However, there are indirect ways to assist hibernating squirrels during the winter:
Supplemental food: If you want to support squirrels, consider placing squirrel nuts, seeds, fruits and squirrel food in your garden to provide them with sustenance when natural food sources are scarce. Be mindful of what foods are appropriate for squirrels to eat, and avoid overfeeding. You can even use bird feeders to help supply squirrels food.
Maintain habitat: To create a squirrel-friendly environment, protect their natural habitats, including mature trees and wooded areas. You can also set up nesting boxes to offer safe spaces for squirrels to rest. Squirrel houses or nest boxes can allow for them to be comfortable in your garden and give them a place to stay warm in winter.
Water sources: In regions with freezing temperatures, finding liquid water can be challenging. Provide a heated birdbath or a small dish of fresh water to help squirrels stay hydrated.
Observation from a distance: While it's tempting to watch and photograph these captivating animals, maintain a respectful distance. Use binoculars or telephoto lenses to observe them without causing stress.
What Animals do Hibernate?
Several animals hibernate to varying degrees, including:
Bears: Bears are some of the most famous hibernators. They enter a deep, long-term hibernation in which their metabolic rate drops significantly, and they can go without eating or drinking for months. During this period, they rely on their fat stores for energy.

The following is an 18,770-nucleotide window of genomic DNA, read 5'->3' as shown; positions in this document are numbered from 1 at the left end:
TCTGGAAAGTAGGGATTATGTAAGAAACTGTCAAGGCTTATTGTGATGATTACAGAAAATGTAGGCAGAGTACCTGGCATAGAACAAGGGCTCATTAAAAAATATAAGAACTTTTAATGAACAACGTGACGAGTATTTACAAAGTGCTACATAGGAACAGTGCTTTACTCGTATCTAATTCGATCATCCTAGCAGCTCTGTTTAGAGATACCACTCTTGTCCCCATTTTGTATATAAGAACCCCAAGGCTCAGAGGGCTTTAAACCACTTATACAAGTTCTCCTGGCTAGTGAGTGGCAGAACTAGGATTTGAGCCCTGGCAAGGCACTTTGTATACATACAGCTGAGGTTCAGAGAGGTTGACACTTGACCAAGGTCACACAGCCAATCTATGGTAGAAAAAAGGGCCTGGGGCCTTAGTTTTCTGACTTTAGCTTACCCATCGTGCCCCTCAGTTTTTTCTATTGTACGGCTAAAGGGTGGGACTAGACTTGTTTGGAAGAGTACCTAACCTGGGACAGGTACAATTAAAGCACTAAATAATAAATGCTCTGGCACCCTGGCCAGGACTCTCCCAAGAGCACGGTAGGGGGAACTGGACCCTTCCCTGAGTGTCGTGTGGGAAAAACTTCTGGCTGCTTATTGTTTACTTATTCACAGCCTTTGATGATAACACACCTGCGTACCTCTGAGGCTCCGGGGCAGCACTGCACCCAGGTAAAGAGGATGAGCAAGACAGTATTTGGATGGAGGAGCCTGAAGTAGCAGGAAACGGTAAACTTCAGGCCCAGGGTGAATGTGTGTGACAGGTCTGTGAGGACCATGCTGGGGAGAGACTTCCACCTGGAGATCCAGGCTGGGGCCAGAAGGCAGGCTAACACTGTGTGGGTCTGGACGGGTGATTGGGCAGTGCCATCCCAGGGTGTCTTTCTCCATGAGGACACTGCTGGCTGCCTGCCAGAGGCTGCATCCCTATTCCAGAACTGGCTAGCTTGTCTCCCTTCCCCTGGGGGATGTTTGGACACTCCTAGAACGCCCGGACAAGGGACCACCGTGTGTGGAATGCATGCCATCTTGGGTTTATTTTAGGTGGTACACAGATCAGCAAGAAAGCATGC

Groundhogs (Woodchucks): Groundhogs are known for their role in predicting the arrival of spring on Groundhog Day. They hibernate deeply, and their body temperature and heart rate drop substantially. They may wake up periodically to check the weather outside.
Bats: Many species of bats hibernate during the winter, hanging upside down in caves or other sheltered locations. Their body temperature decreases, and they enter a state of torpor to save energy.
Chipmunks: Similar to squirrels, chipmunks are not true hibernators. They go into a state of torpor and wake up periodically to feed on the stored food in their burrows.
Hedgehogs: Hedgehogs hibernate during the winter months in a state of torpor, with their body temperature and metabolic rate significantly reduced.
Turtles: Some species of turtles, such as the box turtle, undergo a form of hibernation called brumation. They bury themselves in the ground or hide in submerged water bodies, where their metabolism slows down, and they become less active.
Amphibians: Certain amphibians, like frogs and salamanders, may hibernate underwater or burrowed in mud or soil. Their metabolic activity slows down during this time.
Insects: Insects, like ladybugs and some species of butterflies and moths, enter a state of diapause, which is similar to hibernation. They reduce their metabolic rate and become less active during the winter.
Conclusion: An Enigmatic Winter Strategy
Squirrels, with their remarkable ability to adapt, do not truly hibernate as some other animals do. Instead, they employ a combination of torpor and nesting in dreys or tree cavities to navigate the challenges of winter.
By understanding and appreciating their natural behaviours, we can help ensure these incredible creatures continue to thrive, even during the harshest winter conditions. So, the next time you spot a squirrel in apparent slumber during the winter, remember that it's not merely sleeping—it's a part of nature's ingenious winter survival strategy.